# 7.1 Algebraic Loops and S-functions

A frequently asked question about SIMULINK, is ''What are algebraic loops and how are they solved?'' This issue often comes up in the context of S-functions and how the direct feedthrough flag affects the behavior of the SIMULINK system. These issues are addressed in this technical note. Consider the following system (Figure 1).

This system contains an algebraic loop. An algebraic loop is formed when two or more blocks with direct feedthrough (the output of the block at time t, is a function of the input at time t) form a feedback loop. The basic problem with algebraic loops is that the output, y, at time, t, is a function of itself. For the system shown in Figure 1,

```y(t) = K1*u(t) - K1*K2*y(t)
```
In general, SIMULINK solves algebraic loops as follows: At each time, t, SIMULINK assumes an output value of

```yguess = y[t-1]
```
(i.e., the initial guess for y at the current integration step is equal to the value at the previous integration step, yold). The current calculated output of the K1 Gain block is then computed as,

```ycalc = K1*u - K1*K2*yguess
```
If ycalc = yguess, then yguess is accepted as the output, y, at time t. If ycalc != yguess, then an iterative Newton-Raphson technique (see "Numerical Methods For Mathematics, Science, and Engineering," by John H. Mathews; published by Prentice Hall for information regarding the Newton Raphson technique) is used to modify yguess until either the solution converges (within some tolerance) or the maximum number of iterations has been reached. The maximum number of iterations, 200, is hard-coded into SIMULINK.

The closed loop transfer function for this system is:

```H(s) = K1/(1 + K1*K2 ) = 1/(1+1*1) = 1/2 = 0.5
```
With a constant input of 1, the output is a constant of 0.5. Run the model to verify that SIMULINK is solving the loop correctly.

For a simple case, in which the closed loop transfer function is simply a ratio of gains, you may ask, "Why use the above described iterative technique when there is simple closed form solution?" The answer to this question is that the example system shown above is a special case that is "looked for" by SIMULINK. For this case, SIMULINK actually replaces the feedback loop with the closed loop gain of 0.5. This solution is much more efficient than the iterative technique used to solve the more general case.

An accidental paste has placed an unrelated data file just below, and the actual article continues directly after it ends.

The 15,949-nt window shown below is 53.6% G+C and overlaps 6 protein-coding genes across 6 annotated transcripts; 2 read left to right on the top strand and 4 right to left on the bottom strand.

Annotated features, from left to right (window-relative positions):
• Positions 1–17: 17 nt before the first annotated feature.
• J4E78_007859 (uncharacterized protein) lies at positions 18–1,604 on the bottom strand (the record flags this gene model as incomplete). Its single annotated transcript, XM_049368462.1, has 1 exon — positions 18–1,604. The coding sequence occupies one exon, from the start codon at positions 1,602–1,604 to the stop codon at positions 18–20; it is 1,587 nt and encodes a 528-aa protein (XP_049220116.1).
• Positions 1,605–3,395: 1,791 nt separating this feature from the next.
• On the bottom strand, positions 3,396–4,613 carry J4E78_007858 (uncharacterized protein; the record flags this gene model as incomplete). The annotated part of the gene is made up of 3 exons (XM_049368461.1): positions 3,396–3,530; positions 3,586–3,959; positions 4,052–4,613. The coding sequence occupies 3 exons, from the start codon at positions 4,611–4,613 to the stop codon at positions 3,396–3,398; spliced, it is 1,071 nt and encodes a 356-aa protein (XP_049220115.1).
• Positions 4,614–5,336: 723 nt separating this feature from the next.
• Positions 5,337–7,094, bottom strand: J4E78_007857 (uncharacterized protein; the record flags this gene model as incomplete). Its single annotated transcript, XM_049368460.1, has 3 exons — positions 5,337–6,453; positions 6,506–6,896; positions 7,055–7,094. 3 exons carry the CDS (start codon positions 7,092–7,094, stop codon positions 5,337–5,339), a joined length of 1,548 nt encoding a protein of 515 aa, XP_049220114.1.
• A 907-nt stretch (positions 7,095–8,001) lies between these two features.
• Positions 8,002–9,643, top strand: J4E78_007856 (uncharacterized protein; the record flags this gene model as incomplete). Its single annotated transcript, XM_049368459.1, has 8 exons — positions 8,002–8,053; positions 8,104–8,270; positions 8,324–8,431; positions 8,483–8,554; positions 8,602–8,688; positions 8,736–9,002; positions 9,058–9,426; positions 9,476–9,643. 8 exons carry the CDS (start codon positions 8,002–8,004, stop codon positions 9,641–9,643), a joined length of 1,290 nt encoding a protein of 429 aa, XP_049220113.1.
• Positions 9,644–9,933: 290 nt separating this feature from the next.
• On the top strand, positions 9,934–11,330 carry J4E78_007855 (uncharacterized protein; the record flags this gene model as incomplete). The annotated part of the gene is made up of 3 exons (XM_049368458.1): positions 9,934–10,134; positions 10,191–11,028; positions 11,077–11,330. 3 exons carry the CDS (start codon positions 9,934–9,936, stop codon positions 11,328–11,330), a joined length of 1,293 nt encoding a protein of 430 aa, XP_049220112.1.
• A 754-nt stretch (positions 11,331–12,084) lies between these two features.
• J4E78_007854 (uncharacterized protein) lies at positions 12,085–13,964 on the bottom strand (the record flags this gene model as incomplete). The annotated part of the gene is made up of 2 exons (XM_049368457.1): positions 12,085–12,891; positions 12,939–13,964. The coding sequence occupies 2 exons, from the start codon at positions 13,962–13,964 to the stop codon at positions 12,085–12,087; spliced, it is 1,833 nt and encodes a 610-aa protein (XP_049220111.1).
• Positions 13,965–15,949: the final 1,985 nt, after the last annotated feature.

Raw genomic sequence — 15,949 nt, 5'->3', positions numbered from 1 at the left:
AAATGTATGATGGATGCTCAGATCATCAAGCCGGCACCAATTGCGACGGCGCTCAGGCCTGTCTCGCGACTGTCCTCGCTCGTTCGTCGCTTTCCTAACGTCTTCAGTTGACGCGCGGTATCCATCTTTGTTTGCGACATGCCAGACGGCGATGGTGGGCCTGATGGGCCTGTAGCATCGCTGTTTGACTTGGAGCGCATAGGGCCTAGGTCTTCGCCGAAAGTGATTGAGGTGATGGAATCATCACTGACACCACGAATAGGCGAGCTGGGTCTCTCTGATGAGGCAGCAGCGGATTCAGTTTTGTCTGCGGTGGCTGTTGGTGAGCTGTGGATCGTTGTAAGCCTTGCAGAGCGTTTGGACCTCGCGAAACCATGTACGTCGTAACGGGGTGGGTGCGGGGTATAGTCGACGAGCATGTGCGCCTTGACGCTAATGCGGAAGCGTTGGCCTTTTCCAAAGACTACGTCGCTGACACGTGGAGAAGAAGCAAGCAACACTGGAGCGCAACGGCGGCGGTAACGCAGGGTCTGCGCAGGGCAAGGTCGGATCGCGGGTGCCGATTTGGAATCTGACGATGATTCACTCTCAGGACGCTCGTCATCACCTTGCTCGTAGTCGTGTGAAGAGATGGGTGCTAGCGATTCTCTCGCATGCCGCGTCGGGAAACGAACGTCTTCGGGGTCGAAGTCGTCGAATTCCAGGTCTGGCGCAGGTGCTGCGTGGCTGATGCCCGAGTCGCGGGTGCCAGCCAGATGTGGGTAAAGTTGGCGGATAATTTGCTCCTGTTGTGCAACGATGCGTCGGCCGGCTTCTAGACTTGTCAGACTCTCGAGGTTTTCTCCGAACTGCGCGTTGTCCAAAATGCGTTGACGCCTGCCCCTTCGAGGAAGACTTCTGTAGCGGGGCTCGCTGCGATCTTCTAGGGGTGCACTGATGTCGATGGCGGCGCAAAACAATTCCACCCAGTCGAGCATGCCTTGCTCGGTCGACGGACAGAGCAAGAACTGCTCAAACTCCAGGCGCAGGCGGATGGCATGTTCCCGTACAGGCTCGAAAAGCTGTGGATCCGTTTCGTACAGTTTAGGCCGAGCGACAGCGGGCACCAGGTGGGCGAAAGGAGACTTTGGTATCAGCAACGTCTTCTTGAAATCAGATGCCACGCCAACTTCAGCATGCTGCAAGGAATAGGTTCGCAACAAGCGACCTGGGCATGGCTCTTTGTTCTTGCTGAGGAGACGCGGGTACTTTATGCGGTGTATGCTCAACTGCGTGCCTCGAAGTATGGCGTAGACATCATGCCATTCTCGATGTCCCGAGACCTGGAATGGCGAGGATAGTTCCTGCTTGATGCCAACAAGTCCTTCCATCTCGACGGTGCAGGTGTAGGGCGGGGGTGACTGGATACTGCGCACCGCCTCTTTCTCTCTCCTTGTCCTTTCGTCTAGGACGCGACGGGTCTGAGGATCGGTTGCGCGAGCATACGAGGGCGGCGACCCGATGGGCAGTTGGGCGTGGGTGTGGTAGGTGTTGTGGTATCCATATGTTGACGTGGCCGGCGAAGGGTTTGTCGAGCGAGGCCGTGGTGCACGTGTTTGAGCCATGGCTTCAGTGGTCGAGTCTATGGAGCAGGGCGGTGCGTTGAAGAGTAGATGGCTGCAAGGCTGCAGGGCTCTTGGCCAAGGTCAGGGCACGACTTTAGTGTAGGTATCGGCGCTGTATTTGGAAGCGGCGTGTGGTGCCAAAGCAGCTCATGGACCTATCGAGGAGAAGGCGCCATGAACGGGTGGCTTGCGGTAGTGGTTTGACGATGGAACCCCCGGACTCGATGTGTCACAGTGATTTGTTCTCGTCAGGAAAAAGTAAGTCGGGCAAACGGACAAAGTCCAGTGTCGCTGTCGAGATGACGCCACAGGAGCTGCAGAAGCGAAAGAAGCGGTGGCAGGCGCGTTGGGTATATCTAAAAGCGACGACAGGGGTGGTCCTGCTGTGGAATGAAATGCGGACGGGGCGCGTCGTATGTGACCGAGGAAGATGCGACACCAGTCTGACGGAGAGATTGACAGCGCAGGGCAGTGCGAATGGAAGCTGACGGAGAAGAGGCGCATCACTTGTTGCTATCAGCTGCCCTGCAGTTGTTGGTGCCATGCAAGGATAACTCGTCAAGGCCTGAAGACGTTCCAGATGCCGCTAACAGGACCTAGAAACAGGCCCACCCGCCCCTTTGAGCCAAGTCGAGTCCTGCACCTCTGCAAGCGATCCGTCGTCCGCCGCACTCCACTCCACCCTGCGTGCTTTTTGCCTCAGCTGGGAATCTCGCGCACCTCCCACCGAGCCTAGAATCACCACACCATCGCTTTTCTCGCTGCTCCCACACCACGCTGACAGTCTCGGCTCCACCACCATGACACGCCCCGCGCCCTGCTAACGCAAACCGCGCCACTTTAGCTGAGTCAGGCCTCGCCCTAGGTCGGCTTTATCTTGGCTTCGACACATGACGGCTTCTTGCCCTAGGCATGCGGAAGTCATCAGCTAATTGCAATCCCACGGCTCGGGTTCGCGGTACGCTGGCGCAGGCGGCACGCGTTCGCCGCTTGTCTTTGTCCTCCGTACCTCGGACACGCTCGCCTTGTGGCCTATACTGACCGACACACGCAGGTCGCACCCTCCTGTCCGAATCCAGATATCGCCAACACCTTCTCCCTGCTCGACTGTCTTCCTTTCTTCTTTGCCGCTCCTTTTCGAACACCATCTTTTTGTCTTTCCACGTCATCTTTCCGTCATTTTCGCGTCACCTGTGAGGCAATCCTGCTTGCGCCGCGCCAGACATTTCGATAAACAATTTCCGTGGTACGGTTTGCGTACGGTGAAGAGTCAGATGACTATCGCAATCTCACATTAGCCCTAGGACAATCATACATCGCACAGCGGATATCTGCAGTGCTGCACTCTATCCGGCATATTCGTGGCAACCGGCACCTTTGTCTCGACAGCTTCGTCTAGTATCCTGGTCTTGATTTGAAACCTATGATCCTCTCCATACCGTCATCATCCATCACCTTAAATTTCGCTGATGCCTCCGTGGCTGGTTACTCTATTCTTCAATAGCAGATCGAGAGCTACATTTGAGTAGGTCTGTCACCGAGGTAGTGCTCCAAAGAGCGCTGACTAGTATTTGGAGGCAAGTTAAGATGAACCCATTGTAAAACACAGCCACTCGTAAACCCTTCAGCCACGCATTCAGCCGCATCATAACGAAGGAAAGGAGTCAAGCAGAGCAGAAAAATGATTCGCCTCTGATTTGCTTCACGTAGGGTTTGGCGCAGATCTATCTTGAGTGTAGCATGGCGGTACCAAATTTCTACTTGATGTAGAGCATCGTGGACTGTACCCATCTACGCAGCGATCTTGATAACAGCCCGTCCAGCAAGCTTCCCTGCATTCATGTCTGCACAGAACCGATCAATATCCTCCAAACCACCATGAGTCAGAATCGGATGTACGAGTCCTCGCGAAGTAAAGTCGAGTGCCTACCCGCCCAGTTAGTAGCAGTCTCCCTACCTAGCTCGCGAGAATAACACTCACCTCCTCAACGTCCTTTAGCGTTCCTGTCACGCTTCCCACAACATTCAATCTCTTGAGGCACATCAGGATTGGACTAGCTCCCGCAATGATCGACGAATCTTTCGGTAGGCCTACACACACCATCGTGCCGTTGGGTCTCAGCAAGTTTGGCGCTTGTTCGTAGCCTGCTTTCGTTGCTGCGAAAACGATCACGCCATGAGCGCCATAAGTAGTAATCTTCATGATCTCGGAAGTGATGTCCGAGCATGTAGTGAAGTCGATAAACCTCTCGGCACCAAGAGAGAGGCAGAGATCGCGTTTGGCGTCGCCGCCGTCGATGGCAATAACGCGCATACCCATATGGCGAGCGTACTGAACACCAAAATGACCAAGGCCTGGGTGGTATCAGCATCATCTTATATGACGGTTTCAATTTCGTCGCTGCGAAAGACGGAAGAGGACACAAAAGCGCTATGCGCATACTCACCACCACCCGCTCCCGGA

Replace the gain K1 (see Figure 2), with the following S-function to examine the behavior of S-functions with direct feedthrough (see the Advanced Topics Section of the SIMULINK User's Guide for more information regarding S-functions).

---------------------- SGAIN.M ----------------------

```function [sys,x0] = sgain(t,x,u,flag)
if flag == 0,
sys = [0 0 1 1 0 1];    % sys(6) is the direct
% feedthrough flag
x0 = [];
elseif abs(flag) == 3,
sys = u;                % sys in flag 3 (the output)
% involves u => direct
% feedthrough
else
sys = [];
end
```
If an S-function is meant to implement direct feedthrough (i.e., the output of a block at time t depends on the input at time t), then the direct feedthrough flag, sys(6), in the flag == 0 section of the S-function must be set to 1. If this flag is not set to 1, then the algebraic loop solver will not be invoked! Run the simulation to verify that this S-function is equivalent to the Gain block K1.

It is interesting to note that calling the model from the command line with flag 3, yields the correct results (i.e., the algebraic loop is solved). The syntax for an example call is as follows:

```>> tmp = loop( 0,[],[],3)     % the result, as expected, is 0.5
ans = 0.5
```
Please note that the "Outport" is required to get results in this fashion.

Let's examine the effects of setting the direct feedthrough flag to 0. This effectively breaks the algebraic loop, introducing a delay of one integration step. The initial value of y is taken as zero. Running the model with a min and max step size of 1, and return variables, [t,x,y], for five seconds yields the following results:

```>> [t y]
1     0
1     1
2     0
3     1
4     0
5     1
```
The algebraic loop is no longer solved, or more precisely, the algebraic loop no longer exists. The output, y, is:

```y[t] = K1*u - K1*K2*y[t-1],
```
where y[t -1] is the output at the time of the previous integration step.

Calling the overall system from the command line not only reveals that the algebraic loop is no longer solved, but also reveals some unexpected behavior. Repeated calls of:

```>> tmp = loop(0,[],[],3);
%tmp = 0
>> tmp = loop(0,[],[],3);
%tmp = 1
>> tmp = loop(0,[],[],3);
%tmp = 0
...
```
result in inconsistent output in SIMULINK v1.x (this behavior will change in future versions). When the model is called in this manner, the output vector is not re-initialized in between calls. For the case of this simple, state-less model, the result of repeated calls with flag = 3 is to step through the simulation (i.e., issuing the above command 5 times yields identical results to simulating the model with a min and max step size of 1,for five seconds). Calling the system with flag 0 causes the output buffer to be flushed and consequently yields the expected result. Thus, repeated calls of:

```>> tmp = Untitled(0,[],[],3), Untitled([],[],[],0);
```
yield the consistent result of zero.

(c) Copyright 1994 by The MathWorks, Inc.